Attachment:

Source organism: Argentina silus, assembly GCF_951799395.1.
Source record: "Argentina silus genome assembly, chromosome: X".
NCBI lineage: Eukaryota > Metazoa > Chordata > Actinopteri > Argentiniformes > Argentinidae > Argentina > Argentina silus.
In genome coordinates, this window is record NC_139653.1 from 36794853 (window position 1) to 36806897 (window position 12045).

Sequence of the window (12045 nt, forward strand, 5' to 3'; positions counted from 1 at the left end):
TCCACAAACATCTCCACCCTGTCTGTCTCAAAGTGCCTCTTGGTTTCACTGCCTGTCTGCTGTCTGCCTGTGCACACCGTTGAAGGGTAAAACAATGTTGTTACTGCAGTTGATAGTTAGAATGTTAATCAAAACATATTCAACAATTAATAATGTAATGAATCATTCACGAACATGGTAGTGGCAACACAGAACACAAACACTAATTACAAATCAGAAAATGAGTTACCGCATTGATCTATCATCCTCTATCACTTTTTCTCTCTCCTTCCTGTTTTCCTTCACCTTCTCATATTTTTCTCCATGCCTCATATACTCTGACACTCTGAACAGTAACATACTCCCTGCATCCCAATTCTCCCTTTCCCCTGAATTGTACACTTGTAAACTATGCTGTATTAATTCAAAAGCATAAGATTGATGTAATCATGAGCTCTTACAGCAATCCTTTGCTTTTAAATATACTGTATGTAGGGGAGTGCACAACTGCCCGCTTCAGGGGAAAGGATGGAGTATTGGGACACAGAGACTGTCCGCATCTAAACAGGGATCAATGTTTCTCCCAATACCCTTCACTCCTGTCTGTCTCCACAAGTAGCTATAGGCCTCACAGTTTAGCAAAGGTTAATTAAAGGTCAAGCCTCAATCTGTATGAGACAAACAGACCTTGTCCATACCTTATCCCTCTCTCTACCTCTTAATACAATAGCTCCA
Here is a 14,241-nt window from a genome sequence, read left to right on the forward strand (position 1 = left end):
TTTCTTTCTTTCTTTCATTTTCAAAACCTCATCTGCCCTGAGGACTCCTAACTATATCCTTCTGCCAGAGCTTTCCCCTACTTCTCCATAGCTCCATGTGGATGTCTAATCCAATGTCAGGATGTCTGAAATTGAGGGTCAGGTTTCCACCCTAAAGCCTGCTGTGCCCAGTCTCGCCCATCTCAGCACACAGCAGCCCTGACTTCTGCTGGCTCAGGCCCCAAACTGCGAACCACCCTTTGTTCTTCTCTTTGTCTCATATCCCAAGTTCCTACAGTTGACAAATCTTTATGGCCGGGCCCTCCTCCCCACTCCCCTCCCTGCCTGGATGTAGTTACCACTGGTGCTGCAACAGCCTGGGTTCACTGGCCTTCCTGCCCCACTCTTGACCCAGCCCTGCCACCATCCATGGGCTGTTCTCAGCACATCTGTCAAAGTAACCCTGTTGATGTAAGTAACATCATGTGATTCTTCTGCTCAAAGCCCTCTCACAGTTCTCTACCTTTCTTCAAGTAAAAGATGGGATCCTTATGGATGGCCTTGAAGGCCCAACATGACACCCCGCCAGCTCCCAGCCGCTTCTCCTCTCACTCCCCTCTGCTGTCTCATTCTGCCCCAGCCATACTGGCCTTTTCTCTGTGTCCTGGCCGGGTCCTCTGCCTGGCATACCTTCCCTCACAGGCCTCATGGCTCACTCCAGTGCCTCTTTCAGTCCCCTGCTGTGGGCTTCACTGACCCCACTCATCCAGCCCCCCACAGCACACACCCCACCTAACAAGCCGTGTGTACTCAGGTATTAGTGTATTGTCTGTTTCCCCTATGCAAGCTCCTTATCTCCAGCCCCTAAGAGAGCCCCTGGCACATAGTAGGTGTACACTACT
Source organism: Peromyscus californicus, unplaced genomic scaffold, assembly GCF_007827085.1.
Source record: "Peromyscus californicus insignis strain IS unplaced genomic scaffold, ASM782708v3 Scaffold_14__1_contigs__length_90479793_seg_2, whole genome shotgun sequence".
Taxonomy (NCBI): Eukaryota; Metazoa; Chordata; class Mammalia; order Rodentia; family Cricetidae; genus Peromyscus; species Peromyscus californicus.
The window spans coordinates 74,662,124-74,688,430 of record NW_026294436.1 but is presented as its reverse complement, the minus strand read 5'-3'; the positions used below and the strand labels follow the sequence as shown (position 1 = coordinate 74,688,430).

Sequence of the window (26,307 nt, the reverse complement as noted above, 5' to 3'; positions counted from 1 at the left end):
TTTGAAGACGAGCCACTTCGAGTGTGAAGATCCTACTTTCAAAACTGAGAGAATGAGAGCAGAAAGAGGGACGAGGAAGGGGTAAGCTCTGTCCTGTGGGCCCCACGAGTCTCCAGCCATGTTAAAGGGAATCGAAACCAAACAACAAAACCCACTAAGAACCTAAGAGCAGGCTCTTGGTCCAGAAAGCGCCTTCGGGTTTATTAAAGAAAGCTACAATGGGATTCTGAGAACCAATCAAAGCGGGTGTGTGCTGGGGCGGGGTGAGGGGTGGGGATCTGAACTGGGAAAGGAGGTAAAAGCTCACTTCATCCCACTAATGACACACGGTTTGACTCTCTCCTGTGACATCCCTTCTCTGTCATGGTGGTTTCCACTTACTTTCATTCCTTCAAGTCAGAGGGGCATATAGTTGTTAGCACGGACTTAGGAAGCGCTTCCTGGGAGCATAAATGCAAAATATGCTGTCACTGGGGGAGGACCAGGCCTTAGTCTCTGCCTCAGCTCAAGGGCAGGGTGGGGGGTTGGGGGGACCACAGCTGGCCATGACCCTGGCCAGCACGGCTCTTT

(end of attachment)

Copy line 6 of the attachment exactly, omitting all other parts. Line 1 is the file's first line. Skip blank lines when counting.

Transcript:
TCCACAAACATCTCCACCCTGTCTGTCTCAAAGTGCCTCTTGGTTTCACTGCCTGTCTGCTGTCTGCCTGTGCACACCGTTGAAGGGTAAAACAATGTTGTTACTGCAGTTGATAGTTAGAATGTTAATCAAAACATATTCAACAATTAATAATGTAATGAATCATTCACGAACATGGTAGTGGCAACACAGAACACAAACACTAATTACAAATCAGAAAATGAGTTACCGCATTGATCTATCATCCTCTATCACTTTTTCTCTCTCCTTCCTGTTTTCCTTCACCTTCTCATATTTTTCTCCATGCCTCATATACTCTGACACTCTGAACAGTAACATACTCCCTGCATCCCAATTCTCCCTTTCCCCTGAATTGTACACTTGTAAACTATGCTGTATTAATTCAAAAGCATAAGATTGATGTAATCATGAGCTCTTACAGCAATCCTTTGCTTTTAAATATACTGTATGTAGGGGAGTGCACAACTGCCCGCTTCAGGGGAAAGGATGGAGTATTGGGACACAGAGACTGTCCGCATCTAAACAGGGATCAATGTTTCTCCCAATACCCTTCACTCCTGTCTGTCTCCACAAGTAGCTATAGGCCTCACAGTTTAGCAAAGGTTAATTAAAGGTCAAGCCTCAATCTGTATGAGACAAACAGACCTTGTCCATACCTTATCCCTCTCTCTACCTCTTAATACAATAGCTCCA